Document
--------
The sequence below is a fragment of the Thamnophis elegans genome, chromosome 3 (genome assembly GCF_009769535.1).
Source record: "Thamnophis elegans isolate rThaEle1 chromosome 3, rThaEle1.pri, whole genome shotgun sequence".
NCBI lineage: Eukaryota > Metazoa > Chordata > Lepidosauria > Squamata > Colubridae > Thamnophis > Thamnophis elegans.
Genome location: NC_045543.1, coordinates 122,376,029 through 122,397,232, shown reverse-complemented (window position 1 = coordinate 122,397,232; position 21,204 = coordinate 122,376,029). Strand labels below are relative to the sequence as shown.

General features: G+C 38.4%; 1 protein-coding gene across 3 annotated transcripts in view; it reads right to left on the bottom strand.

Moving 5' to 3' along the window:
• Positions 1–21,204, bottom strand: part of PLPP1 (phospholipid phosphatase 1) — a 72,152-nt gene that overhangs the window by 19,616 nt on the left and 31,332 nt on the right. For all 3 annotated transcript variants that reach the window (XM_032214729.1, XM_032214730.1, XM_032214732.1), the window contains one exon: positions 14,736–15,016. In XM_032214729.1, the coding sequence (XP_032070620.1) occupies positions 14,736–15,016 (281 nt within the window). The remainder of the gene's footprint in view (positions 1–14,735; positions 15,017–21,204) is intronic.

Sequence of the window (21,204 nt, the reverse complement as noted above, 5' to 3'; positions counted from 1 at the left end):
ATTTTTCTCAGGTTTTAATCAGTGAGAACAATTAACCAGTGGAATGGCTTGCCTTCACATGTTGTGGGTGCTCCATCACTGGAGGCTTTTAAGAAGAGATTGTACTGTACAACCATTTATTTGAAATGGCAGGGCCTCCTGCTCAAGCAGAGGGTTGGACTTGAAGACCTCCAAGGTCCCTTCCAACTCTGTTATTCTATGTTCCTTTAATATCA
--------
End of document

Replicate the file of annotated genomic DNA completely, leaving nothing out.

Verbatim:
The sequence below is a fragment of the Thamnophis elegans genome, chromosome 3 (genome assembly GCF_009769535.1).
Source record: "Thamnophis elegans isolate rThaEle1 chromosome 3, rThaEle1.pri, whole genome shotgun sequence".
NCBI lineage: Eukaryota > Metazoa > Chordata > Lepidosauria > Squamata > Colubridae > Thamnophis > Thamnophis elegans.
Genome location: NC_045543.1, coordinates 122,376,029 through 122,397,232, shown reverse-complemented (window position 1 = coordinate 122,397,232; position 21,204 = coordinate 122,376,029). Strand labels below are relative to the sequence as shown.

General features: G+C 38.4%; 1 protein-coding gene across 3 annotated transcripts in view; it reads right to left on the bottom strand.

Moving 5' to 3' along the window:
• Positions 1–21,204, bottom strand: part of PLPP1 (phospholipid phosphatase 1) — a 72,152-nt gene that overhangs the window by 19,616 nt on the left and 31,332 nt on the right. For all 3 annotated transcript variants that reach the window (XM_032214729.1, XM_032214730.1, XM_032214732.1), the window contains one exon: positions 14,736–15,016. In XM_032214729.1, the coding sequence (XP_032070620.1) occupies positions 14,736–15,016 (281 nt within the window). The remainder of the gene's footprint in view (positions 1–14,735; positions 15,017–21,204) is intronic.

Sequence of the window (21,204 nt, the reverse complement as noted above, 5' to 3'; positions counted from 1 at the left end):
ATTTTTCTCAGGTTTTAATCAGTGAGAACAATTAACCAGTGGAATGGCTTGCCTTCACATGTTGTGGGTGCTCCATCACTGGAGGCTTTTAAGAAGAGATTGTACTGTACAACCATTTATTTGAAATGGCAGGGCCTCCTGCTCAAGCAGAGGGTTGGACTTGAAGACCTCCAAGGTCCCTTCCAACTCTGTTATTCTATGTTCCTTTAATATCA